The problem with the 5v version is that the TIP120 has quite a large (and not very predictable) voltage drop - up to about 2v at high currents, rather less at the currents you are using at present (perhaps 0.9v). So it may be difficult to get enough voltage to the LEDs. A mosfet is a more practical solution for 5v.
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Is there any way I get an adapter that would regulate it to 12V, so it's consistent whether the engine is on or off? I'd like it to be almost the same brightness if the engine is on or off.

As for the mosfet do you know of a specific one that radioshack carries? I found this one on sparkfun http://www.sparkfun.com/products/10213 that may be what i'm looking for.
So for the 5V schematic all I would need to do is swap the transistor with the mosfet and everything else is correct?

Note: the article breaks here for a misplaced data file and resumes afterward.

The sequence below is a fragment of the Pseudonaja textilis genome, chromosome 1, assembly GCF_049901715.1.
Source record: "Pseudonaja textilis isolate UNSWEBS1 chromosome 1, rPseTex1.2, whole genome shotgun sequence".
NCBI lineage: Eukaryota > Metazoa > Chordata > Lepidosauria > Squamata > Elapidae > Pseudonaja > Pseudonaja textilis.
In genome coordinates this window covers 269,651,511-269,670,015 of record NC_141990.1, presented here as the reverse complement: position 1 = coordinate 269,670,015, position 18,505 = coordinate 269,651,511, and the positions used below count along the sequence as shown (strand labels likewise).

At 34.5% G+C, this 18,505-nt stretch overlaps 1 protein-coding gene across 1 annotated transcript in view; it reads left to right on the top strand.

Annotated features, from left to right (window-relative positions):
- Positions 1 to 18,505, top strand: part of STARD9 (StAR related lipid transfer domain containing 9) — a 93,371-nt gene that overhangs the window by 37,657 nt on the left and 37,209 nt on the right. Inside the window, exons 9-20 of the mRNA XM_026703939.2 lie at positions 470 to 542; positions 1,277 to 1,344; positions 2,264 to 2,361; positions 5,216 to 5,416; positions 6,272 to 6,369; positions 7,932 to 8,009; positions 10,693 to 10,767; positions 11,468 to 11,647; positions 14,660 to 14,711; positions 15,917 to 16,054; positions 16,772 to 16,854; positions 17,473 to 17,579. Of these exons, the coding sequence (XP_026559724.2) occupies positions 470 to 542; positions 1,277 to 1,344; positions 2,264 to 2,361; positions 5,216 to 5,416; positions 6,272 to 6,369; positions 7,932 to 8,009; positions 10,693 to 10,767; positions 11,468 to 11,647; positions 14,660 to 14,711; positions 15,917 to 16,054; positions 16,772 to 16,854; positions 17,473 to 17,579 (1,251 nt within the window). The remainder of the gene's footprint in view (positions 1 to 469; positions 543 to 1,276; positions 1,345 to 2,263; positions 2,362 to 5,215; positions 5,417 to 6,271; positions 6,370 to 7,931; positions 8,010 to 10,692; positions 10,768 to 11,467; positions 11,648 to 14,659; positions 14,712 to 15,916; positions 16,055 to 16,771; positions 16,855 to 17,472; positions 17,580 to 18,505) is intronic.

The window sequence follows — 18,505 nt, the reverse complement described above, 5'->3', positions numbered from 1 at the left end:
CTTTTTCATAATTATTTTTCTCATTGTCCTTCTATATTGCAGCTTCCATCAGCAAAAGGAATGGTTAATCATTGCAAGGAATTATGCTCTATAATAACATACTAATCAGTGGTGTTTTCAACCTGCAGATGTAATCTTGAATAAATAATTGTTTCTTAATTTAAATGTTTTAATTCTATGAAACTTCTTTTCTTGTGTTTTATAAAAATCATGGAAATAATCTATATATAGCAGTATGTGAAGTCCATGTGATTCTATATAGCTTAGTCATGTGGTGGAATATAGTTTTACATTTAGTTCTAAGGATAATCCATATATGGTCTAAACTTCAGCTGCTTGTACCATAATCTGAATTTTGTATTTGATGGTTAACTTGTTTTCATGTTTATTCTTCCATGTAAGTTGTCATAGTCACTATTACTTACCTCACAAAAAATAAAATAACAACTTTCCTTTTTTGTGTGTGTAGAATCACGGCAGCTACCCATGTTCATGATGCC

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Is there any way I get an adapter that would regulate it to 12V, so it's consistent whether the engine is on or off? I'd like it to be almost the same brightness if the engine is on or off.

Not easily, but you could regulate it to around 9v or 10v.

As for the mosfet do you know of a specific one that radioshack carries? I found this one on sparkfun http://www.sparkfun.com/products/10213 that may be what i'm looking for.
So for the 5V schematic all I would need to do is swap the transistor with the mosfet and everything else is correct?

Yes, that mosfet is logic level. Use a 150 ohm resistor between the Arduino pin and the gate, not 1K as for the transistor.